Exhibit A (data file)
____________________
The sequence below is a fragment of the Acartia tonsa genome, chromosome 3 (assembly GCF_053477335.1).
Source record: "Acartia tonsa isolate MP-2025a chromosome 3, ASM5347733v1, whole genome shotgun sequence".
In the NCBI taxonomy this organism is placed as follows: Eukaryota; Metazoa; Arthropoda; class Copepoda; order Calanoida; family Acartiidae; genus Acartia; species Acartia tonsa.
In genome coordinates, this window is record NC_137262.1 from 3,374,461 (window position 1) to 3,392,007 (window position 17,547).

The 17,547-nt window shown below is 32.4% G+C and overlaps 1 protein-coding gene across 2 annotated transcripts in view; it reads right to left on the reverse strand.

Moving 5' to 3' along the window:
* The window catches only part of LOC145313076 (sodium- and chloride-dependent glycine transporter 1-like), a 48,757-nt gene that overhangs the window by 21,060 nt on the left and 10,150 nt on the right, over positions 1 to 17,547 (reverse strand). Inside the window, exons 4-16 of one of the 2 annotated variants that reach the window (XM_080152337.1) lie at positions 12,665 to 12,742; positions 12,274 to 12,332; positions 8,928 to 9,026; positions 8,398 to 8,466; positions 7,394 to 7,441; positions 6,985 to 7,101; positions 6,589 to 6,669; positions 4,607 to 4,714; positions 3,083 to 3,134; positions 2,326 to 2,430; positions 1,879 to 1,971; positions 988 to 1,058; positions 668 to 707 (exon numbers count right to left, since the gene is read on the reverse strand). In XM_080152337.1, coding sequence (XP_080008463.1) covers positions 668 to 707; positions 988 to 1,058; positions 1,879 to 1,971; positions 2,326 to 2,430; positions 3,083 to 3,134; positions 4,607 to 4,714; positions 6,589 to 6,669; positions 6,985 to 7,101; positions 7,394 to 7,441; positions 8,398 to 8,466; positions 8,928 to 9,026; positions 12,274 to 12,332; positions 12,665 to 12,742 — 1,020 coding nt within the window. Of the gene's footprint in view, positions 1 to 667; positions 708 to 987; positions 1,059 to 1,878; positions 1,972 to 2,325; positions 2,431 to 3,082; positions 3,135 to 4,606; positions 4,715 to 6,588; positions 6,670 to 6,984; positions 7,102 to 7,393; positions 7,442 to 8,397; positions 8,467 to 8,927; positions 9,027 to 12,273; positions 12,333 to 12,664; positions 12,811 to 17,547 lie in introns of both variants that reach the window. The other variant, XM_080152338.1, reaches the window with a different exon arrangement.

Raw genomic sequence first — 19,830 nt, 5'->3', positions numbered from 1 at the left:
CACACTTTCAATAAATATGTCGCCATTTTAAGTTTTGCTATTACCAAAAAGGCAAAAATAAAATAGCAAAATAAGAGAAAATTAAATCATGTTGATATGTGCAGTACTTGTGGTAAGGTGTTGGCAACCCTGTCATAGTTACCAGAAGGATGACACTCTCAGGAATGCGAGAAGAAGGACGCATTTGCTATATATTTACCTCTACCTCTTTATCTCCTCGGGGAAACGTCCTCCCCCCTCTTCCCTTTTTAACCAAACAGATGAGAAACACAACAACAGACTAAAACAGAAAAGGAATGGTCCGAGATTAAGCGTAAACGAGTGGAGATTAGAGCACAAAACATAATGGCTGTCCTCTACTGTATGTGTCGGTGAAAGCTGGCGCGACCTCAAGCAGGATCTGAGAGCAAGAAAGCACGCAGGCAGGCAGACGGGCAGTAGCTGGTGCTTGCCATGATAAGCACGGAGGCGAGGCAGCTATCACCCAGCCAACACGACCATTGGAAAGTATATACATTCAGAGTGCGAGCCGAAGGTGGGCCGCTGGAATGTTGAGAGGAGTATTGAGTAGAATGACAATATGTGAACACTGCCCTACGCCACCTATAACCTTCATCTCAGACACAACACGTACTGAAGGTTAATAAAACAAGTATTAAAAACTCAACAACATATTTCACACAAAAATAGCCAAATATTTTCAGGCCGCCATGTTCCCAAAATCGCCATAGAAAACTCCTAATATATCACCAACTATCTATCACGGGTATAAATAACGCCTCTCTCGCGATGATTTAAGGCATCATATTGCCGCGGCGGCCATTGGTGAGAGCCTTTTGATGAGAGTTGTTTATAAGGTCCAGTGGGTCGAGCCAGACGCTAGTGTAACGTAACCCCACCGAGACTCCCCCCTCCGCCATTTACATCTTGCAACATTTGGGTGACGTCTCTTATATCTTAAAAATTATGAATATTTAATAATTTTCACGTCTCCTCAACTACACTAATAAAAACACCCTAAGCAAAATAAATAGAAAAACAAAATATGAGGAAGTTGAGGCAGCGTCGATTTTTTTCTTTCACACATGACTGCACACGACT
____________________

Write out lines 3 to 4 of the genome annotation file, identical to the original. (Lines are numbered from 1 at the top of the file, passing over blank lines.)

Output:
In the NCBI taxonomy this organism is placed as follows: Eukaryota; Metazoa; Arthropoda; class Copepoda; order Calanoida; family Acartiidae; genus Acartia; species Acartia tonsa.
In genome coordinates, this window is record NC_137262.1 from 3,374,461 (window position 1) to 3,392,007 (window position 17,547).